At Harambee we are committed to keeping you safe, smart and kind. We’re producing a monthly digest of the most insightful articles on youth employment we’re reading, and have focused on the pieces we found to be most relevant and actionable. Time is scarce, so we’ve summarised the articles for you and shared our key takeaways.

 

THIS MONTH: THE FIGHT FOR ACCESS – DIGITAL AND DATA LIGHT WAYS TO CONNECT THOSE WHO ARE HARD TO REACH

1. COVID-19 Impacts Digital Divide in Africa

6 minute read

Key facts: There is no question that the pandemic has exacerbated the digital divide in Africa. Four factors compound the already uneven access to ICT in African societies – socio-economic factors, lack of infrastructure, lack of access to critical information, and internet shut-downs. Socio-economic factors, such as the lack of technology (smart phones/ laptops etc.) or lack of internet and/or high data costs exacerbate the digital divide. In Rwanda, 1GB of data costs approximately $1 USD, compared to nearly four times that in South Africa. South Africa’s two biggest telecoms providers have slashed prices and zero-rated several sites, although still more could be done. At 39%, Africa’s internet penetration is the lowest among all continents—suggesting that its weak ICT infrastructure needs focused investment from the private and public sector. A lack of access to trustworthy and reliable information during the pandemic can be life-threatening—something that can be addressed by providing access to WIFI hotspots, and partnering with organizations such as Africa Fact Check. Finally, internet shutdowns are the hallmark of authoritarian regimes, and in 2019 cost sub-Saharan Africa $2 billion in its GDP—something we can ill afford during these times.

The action steps: Organizations can advocate for lower data costs and publicizing data costs locally—adding the cost of 1GB of data into the consumer basket. Telecoms providers should partner with educational organizations to make sites data free or data light. We need more public-private partnerships to prioritize digital infrastructure such as Google Loon’s partnership with Telkom Kenya. Finally, we need a multi-stakeholder between African governments, ICT corporate sector, the AU and development partners, who need to work together to prioritize investment in infrastructure, connecting people to the internet at affordable prices, and ending internet shutdowns.

2. Connecting the Disconnected

5 minute read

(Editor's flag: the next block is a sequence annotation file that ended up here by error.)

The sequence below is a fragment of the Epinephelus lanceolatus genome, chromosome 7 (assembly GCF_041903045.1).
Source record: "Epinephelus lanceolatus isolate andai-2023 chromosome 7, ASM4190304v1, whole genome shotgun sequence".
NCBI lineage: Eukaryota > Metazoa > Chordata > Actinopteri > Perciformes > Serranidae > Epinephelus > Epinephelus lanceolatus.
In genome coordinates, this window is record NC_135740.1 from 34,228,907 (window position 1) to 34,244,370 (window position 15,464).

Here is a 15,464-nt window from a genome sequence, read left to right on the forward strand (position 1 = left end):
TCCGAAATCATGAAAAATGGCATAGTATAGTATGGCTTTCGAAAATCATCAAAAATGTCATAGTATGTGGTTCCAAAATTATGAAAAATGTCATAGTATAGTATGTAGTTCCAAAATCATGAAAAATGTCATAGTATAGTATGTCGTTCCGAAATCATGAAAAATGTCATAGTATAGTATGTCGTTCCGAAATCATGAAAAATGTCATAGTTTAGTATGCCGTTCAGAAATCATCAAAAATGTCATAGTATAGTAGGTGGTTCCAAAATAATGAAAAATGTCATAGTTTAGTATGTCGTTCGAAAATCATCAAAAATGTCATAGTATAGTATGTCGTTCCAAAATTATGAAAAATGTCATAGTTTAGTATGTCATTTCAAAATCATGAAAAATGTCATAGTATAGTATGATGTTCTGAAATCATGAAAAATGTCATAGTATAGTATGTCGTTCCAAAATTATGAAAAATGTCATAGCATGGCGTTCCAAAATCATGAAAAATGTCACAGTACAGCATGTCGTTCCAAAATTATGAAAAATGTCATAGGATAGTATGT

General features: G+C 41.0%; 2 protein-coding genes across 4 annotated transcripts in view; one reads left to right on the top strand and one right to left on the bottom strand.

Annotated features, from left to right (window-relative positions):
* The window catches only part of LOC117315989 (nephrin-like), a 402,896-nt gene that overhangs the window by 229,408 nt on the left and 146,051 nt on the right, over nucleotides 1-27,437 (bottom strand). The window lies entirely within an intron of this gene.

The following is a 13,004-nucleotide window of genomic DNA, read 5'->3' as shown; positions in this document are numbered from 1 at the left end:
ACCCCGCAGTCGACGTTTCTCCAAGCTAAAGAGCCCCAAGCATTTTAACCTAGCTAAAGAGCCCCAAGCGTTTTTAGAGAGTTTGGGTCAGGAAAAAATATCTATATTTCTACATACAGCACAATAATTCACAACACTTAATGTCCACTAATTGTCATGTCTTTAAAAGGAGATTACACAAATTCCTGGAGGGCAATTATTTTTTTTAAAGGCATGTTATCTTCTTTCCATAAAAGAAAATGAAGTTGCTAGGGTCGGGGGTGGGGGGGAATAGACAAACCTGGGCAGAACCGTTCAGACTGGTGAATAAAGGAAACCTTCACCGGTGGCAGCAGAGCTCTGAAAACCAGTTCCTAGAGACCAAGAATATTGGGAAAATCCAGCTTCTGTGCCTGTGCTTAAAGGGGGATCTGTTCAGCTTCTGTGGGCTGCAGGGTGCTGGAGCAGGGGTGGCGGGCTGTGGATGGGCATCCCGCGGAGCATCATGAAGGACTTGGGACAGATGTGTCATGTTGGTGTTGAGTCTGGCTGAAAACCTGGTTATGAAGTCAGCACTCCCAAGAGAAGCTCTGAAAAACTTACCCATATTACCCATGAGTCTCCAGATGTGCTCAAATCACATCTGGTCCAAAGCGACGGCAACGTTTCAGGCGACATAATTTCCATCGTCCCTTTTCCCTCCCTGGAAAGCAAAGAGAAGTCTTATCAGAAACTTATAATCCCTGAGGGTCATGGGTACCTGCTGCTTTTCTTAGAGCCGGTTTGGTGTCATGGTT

Key facts: The consequences of the COVID-19 pandemic have been severe. Many young people confined to their homes; given school and work closures, governments the world over are often relying technology-based, remote learning. While the use of EdTech companies has soared, we need solutions that can reach the last mile. The article suggests that EdTech programs explore outdated technologies, focus on parents / the community, develop contextualized content, and ensure that there is some human element to the online programming. Outdated technologies such as radio, SMS, and the “missed call”  are surprisingly powerful tools to reach thousands with light-touch programming, and has experienced a resurgence in many countries during this pandemic. For example, the Delhi government used its Interactive Voice Recording (IVR) —so that parents, siblings, or students can give a “missed call” to get an audio lesson every alternate day, reaching 800,000 children enrolled in classes 3-8 in government schools. Digital content creators and curators need to be mindful that content that is being disseminated for young children is first reaching parents—for example, in Himachal Pradesh in India, every day, video capsules are sent through a common medium such as WhatsApp, highlighting activities that parents can do with their children – such as counting chapatis, classifying vegetables, etc. Outside the classroom, content needs to be familiar and relatable to students in order to generate engagement—Pratham in India created a series of 70 videos that showcased children from villages having simple conversations with each other in English, scripted to include things such as self-introductions, likes and dislikes, interviews with family members. And finally, reach does not guarantee learning—and human-centered follow up is key; including follow up calls from teachers and facilitators.